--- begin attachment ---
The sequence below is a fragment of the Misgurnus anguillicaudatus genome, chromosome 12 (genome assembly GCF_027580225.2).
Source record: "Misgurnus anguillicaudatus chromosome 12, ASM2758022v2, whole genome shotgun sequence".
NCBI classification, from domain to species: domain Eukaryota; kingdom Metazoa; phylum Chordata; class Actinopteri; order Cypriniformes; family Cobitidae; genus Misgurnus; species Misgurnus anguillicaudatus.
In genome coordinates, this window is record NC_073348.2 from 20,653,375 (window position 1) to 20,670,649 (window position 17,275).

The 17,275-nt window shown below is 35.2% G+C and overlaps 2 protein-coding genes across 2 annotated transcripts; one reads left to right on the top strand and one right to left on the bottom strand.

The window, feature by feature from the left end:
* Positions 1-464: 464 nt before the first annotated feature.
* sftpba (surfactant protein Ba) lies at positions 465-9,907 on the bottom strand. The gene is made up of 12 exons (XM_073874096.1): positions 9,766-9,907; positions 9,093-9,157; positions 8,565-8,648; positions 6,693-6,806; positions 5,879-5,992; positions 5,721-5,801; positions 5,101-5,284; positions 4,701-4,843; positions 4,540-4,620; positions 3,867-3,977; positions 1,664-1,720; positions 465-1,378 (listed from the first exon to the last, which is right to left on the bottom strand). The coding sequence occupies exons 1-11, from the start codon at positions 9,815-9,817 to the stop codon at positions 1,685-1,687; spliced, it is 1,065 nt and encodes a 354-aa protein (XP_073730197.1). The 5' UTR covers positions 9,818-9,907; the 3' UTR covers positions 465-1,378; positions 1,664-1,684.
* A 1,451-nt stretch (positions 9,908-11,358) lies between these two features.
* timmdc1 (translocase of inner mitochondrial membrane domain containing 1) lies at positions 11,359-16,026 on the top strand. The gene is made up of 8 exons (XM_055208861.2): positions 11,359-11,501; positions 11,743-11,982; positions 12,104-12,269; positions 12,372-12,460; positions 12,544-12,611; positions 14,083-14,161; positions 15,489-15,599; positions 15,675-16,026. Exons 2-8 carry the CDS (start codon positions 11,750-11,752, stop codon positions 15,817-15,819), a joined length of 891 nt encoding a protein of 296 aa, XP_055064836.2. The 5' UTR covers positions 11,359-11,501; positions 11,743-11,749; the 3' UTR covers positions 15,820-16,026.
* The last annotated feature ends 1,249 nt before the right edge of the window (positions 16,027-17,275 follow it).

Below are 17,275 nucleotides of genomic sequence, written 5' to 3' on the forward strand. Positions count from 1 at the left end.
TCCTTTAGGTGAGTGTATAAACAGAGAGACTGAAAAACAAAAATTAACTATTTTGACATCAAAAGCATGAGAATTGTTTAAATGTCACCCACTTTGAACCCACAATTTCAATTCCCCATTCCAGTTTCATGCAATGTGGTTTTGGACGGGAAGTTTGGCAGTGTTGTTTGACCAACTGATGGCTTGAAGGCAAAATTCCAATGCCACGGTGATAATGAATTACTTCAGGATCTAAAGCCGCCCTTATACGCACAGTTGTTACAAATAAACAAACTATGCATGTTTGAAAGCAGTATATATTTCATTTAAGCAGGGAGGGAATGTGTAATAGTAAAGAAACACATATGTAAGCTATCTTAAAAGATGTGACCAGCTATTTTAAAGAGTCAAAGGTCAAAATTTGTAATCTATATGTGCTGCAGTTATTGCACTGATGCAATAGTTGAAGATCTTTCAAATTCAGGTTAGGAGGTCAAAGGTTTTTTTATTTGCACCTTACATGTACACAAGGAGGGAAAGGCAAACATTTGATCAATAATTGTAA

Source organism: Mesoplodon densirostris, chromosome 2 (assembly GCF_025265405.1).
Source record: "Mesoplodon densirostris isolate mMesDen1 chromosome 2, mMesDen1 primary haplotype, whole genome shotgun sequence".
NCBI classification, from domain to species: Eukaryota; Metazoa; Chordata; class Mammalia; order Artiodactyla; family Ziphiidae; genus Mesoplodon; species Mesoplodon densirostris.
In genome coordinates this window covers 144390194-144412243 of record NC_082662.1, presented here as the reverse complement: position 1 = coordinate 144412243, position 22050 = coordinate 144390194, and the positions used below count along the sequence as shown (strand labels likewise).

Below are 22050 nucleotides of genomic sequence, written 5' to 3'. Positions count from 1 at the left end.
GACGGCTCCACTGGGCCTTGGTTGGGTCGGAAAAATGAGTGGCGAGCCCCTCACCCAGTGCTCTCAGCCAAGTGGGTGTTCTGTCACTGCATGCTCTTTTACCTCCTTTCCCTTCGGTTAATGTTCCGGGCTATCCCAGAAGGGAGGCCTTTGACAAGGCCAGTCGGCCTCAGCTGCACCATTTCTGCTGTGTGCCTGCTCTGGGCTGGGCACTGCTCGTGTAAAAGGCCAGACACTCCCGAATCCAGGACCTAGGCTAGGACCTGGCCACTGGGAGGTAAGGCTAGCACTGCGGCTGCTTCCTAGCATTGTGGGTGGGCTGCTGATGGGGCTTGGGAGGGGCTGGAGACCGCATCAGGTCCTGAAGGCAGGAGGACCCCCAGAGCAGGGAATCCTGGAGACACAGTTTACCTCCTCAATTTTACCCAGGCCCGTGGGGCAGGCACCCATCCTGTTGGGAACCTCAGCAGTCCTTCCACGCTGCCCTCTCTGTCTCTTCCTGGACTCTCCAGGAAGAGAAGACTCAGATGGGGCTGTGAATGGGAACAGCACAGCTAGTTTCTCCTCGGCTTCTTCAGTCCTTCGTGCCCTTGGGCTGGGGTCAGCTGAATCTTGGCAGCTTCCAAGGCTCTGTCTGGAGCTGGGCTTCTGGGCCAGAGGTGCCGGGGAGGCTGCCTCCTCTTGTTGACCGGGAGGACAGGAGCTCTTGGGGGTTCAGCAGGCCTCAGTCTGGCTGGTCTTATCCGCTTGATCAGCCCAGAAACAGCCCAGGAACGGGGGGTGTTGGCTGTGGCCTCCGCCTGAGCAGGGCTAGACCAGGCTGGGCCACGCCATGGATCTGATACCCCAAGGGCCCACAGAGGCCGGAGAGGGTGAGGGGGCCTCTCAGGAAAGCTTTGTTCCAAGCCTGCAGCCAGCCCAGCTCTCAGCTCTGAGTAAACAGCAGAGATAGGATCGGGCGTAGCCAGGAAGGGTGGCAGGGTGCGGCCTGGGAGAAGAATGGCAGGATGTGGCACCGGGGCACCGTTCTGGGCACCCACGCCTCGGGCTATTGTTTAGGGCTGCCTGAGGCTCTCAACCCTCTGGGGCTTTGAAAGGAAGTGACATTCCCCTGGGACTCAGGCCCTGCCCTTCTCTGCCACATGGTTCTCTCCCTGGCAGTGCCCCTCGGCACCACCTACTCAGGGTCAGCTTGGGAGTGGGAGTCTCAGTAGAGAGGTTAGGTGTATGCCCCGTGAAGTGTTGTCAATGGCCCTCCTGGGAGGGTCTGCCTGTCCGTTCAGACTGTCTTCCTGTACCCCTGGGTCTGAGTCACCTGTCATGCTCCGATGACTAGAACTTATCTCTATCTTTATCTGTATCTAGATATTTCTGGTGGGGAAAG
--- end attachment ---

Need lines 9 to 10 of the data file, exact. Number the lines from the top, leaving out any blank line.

* A 1,451-nt stretch (positions 9,908-11,358) lies between these two features.
* timmdc1 (translocase of inner mitochondrial membrane domain containing 1) lies at positions 11,359-16,026 on the top strand. The gene is made up of 8 exons (XM_055208861.2): positions 11,359-11,501; positions 11,743-11,982; positions 12,104-12,269; positions 12,372-12,460; positions 12,544-12,611; positions 14,083-14,161; positions 15,489-15,599; positions 15,675-16,026. Exons 2-8 carry the CDS (start codon positions 11,750-11,752, stop codon positions 15,817-15,819), a joined length of 891 nt encoding a protein of 296 aa, XP_055064836.2. The 5' UTR covers positions 11,359-11,501; positions 11,743-11,749; the 3' UTR covers positions 15,820-16,026.